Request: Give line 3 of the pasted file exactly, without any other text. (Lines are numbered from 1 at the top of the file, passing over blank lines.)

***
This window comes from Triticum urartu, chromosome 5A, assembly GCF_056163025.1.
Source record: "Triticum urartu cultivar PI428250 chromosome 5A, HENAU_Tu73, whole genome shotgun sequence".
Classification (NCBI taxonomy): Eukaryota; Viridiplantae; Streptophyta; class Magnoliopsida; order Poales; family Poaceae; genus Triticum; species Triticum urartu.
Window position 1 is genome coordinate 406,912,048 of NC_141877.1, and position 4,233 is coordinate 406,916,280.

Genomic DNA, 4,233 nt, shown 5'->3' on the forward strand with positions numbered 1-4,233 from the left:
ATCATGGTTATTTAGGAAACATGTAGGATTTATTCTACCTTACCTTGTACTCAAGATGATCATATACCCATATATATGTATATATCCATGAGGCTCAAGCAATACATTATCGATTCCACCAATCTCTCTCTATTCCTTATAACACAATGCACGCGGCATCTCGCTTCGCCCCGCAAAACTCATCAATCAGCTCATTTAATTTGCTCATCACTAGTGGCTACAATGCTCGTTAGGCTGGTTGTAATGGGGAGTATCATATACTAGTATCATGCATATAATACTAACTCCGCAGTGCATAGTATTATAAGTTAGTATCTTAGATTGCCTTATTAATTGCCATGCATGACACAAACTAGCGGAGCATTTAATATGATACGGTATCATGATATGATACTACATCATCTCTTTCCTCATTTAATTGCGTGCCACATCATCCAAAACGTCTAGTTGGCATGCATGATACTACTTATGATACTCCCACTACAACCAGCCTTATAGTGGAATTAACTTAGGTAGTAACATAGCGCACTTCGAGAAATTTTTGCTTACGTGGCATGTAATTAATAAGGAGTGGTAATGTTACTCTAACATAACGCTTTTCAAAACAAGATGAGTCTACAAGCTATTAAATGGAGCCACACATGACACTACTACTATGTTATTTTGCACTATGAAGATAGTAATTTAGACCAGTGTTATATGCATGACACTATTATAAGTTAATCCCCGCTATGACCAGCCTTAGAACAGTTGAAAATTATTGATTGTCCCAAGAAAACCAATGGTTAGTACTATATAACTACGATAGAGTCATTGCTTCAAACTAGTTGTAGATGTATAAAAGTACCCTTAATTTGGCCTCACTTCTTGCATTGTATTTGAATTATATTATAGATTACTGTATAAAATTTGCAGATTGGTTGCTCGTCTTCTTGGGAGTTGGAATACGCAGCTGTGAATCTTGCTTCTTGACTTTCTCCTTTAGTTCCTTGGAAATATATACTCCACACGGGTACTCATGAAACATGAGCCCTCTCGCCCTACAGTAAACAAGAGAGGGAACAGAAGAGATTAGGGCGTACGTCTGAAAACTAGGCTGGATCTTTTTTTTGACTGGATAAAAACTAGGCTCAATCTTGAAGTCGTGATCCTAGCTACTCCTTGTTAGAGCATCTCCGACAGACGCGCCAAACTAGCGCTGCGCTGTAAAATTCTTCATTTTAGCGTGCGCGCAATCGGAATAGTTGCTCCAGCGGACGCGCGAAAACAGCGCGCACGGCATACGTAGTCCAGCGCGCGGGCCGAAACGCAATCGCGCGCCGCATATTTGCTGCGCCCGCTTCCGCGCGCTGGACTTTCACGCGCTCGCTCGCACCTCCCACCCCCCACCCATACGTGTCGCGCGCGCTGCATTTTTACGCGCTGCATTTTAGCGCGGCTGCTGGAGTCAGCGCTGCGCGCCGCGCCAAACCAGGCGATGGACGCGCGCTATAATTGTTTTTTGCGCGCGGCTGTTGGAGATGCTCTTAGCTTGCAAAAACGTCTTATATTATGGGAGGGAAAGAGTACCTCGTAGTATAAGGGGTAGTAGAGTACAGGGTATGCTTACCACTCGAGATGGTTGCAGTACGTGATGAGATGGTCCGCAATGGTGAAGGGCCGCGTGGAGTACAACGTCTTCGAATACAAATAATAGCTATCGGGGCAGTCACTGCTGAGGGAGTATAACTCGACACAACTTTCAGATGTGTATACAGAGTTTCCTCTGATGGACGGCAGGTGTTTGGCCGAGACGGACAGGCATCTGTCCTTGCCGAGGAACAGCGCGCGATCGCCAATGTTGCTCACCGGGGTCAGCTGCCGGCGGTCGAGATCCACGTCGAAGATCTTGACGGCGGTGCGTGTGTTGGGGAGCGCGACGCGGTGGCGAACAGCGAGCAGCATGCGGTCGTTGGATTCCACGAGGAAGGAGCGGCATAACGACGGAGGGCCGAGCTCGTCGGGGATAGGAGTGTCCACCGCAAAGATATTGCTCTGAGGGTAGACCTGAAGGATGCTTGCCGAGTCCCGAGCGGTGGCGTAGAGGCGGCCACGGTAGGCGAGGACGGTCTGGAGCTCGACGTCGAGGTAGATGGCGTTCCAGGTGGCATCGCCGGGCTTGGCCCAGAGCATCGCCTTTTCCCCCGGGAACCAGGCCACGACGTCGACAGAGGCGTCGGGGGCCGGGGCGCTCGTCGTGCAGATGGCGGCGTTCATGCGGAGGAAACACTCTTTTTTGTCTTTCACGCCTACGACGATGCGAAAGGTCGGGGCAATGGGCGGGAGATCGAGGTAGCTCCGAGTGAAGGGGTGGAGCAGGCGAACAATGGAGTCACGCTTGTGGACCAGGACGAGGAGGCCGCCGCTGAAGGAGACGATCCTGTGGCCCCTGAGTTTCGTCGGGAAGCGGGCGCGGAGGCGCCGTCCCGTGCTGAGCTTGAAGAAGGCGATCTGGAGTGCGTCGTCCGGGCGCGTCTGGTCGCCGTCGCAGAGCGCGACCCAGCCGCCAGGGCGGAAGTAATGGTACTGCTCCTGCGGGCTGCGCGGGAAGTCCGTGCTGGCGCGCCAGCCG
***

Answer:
Classification (NCBI taxonomy): Eukaryota; Viridiplantae; Streptophyta; class Magnoliopsida; order Poales; family Poaceae; genus Triticum; species Triticum urartu.